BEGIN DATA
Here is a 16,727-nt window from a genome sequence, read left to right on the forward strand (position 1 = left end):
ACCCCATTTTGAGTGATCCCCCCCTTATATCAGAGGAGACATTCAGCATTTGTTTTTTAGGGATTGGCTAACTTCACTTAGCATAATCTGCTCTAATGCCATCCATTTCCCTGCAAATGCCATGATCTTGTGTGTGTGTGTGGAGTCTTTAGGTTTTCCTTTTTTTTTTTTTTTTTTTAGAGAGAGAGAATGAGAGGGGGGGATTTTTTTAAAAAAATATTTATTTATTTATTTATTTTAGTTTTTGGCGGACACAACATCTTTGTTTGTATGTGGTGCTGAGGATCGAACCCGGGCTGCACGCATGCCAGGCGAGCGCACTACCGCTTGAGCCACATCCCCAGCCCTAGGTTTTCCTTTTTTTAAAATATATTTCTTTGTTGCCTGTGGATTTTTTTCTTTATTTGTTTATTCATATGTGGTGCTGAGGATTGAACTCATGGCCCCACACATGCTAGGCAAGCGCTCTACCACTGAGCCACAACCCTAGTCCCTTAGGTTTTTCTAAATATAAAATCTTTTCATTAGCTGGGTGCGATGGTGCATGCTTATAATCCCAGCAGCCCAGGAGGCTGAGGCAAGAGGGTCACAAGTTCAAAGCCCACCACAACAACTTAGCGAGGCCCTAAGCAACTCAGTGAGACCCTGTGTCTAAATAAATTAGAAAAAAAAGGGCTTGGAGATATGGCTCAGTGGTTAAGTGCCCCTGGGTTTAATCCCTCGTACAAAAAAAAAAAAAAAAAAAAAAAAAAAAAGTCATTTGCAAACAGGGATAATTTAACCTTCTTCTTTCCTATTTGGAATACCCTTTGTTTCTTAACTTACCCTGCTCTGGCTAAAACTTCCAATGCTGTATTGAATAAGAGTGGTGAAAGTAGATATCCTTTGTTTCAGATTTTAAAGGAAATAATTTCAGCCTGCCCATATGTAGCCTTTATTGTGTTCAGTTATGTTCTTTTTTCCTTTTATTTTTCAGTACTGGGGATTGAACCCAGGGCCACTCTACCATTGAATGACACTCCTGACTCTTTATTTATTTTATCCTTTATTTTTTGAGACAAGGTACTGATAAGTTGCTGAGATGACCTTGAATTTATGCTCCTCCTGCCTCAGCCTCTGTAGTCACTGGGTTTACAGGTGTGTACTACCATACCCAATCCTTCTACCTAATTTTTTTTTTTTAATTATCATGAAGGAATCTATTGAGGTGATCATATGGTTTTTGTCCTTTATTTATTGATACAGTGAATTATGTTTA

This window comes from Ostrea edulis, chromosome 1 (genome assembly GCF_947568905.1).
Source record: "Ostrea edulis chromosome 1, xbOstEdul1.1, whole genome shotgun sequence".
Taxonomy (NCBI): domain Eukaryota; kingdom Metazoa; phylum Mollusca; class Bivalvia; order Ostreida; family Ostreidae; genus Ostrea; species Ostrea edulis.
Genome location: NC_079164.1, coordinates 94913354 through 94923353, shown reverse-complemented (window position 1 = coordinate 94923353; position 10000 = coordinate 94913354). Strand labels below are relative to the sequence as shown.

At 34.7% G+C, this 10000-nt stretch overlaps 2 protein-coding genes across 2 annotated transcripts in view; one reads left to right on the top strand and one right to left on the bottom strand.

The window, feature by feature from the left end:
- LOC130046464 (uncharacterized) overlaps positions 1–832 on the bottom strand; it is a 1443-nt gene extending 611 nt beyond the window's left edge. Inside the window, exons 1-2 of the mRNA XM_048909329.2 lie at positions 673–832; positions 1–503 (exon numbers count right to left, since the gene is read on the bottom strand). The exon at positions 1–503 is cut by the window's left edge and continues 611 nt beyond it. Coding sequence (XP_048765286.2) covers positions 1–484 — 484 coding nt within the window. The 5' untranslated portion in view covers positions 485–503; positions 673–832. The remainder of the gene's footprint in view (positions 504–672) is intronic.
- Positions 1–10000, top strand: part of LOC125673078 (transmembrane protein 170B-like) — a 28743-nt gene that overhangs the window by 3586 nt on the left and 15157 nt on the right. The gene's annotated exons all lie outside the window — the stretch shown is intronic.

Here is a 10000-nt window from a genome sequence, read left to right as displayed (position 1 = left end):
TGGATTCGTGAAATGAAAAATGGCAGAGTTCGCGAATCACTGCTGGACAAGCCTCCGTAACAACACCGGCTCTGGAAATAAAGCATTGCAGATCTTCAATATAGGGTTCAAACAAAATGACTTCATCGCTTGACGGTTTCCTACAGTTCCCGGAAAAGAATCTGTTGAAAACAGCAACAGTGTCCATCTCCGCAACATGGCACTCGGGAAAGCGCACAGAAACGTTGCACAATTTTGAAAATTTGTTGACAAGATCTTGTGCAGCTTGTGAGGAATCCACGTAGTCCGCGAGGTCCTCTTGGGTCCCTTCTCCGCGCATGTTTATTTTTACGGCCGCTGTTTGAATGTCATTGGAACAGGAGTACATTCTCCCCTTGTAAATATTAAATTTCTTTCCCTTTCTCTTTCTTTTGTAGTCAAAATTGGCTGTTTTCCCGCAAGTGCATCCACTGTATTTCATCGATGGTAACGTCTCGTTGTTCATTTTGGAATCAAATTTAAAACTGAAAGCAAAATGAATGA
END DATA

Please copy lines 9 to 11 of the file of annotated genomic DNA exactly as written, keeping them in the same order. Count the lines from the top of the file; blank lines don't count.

- LOC130046464 (uncharacterized) overlaps positions 1–832 on the bottom strand; it is a 1443-nt gene extending 611 nt beyond the window's left edge. Inside the window, exons 1-2 of the mRNA XM_048909329.2 lie at positions 673–832; positions 1–503 (exon numbers count right to left, since the gene is read on the bottom strand). The exon at positions 1–503 is cut by the window's left edge and continues 611 nt beyond it. Coding sequence (XP_048765286.2) covers positions 1–484 — 484 coding nt within the window. The 5' untranslated portion in view covers positions 485–503; positions 673–832. The remainder of the gene's footprint in view (positions 504–672) is intronic.
- Positions 1–10000, top strand: part of LOC125673078 (transmembrane protein 170B-like) — a 28743-nt gene that overhangs the window by 3586 nt on the left and 15157 nt on the right. The gene's annotated exons all lie outside the window — the stretch shown is intronic.

Here is a 10000-nt window from a genome sequence, read left to right as displayed (position 1 = left end):